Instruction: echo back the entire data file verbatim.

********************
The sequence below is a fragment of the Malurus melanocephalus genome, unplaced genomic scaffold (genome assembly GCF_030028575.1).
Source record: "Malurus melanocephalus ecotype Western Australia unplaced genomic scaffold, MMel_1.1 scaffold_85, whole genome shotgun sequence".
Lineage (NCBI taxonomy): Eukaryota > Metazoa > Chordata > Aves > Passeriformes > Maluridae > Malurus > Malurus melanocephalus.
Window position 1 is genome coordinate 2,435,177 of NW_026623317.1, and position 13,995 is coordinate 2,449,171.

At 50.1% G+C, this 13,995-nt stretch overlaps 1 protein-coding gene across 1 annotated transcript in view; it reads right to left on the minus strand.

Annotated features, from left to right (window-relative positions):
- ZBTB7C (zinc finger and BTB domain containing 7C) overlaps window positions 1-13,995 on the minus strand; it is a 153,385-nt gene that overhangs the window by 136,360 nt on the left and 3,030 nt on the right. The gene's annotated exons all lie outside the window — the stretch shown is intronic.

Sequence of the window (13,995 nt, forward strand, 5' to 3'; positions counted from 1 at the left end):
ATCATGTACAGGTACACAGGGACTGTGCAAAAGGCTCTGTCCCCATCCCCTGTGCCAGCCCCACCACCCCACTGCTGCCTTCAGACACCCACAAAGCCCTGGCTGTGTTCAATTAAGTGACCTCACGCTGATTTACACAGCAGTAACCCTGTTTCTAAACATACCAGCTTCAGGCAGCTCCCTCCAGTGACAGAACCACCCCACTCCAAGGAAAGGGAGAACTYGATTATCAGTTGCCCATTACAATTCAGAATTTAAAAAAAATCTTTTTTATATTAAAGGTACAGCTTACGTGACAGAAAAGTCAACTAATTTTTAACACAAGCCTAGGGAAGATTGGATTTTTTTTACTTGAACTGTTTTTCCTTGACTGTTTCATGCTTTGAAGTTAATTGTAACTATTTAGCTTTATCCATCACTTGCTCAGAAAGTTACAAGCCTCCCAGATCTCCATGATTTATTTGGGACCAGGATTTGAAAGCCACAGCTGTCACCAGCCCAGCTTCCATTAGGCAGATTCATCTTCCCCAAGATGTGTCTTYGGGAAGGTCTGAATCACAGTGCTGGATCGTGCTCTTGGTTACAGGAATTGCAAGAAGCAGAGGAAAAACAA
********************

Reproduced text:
The sequence below is a fragment of the Malurus melanocephalus genome, unplaced genomic scaffold (genome assembly GCF_030028575.1).
Source record: "Malurus melanocephalus ecotype Western Australia unplaced genomic scaffold, MMel_1.1 scaffold_85, whole genome shotgun sequence".
Lineage (NCBI taxonomy): Eukaryota > Metazoa > Chordata > Aves > Passeriformes > Maluridae > Malurus > Malurus melanocephalus.
Window position 1 is genome coordinate 2,435,177 of NW_026623317.1, and position 13,995 is coordinate 2,449,171.

At 50.1% G+C, this 13,995-nt stretch overlaps 1 protein-coding gene across 1 annotated transcript in view; it reads right to left on the minus strand.

Annotated features, from left to right (window-relative positions):
- ZBTB7C (zinc finger and BTB domain containing 7C) overlaps window positions 1-13,995 on the minus strand; it is a 153,385-nt gene that overhangs the window by 136,360 nt on the left and 3,030 nt on the right. The gene's annotated exons all lie outside the window — the stretch shown is intronic.

Sequence of the window (13,995 nt, forward strand, 5' to 3'; positions counted from 1 at the left end):
ATCATGTACAGGTACACAGGGACTGTGCAAAAGGCTCTGTCCCCATCCCCTGTGCCAGCCCCACCACCCCACTGCTGCCTTCAGACACCCACAAAGCCCTGGCTGTGTTCAATTAAGTGACCTCACGCTGATTTACACAGCAGTAACCCTGTTTCTAAACATACCAGCTTCAGGCAGCTCCCTCCAGTGACAGAACCACCCCACTCCAAGGAAAGGGAGAACTYGATTATCAGTTGCCCATTACAATTCAGAATTTAAAAAAAATCTTTTTTATATTAAAGGTACAGCTTACGTGACAGAAAAGTCAACTAATTTTTAACACAAGCCTAGGGAAGATTGGATTTTTTTTACTTGAACTGTTTTTCCTTGACTGTTTCATGCTTTGAAGTTAATTGTAACTATTTAGCTTTATCCATCACTTGCTCAGAAAGTTACAAGCCTCCCAGATCTCCATGATTTATTTGGGACCAGGATTTGAAAGCCACAGCTGTCACCAGCCCAGCTTCCATTAGGCAGATTCATCTTCCCCAAGATGTGTCTTYGGGAAGGTCTGAATCACAGTGCTGGATCGTGCTCTTGGTTACAGGAATTGCAAGAAGCAGAGGAAAAACAA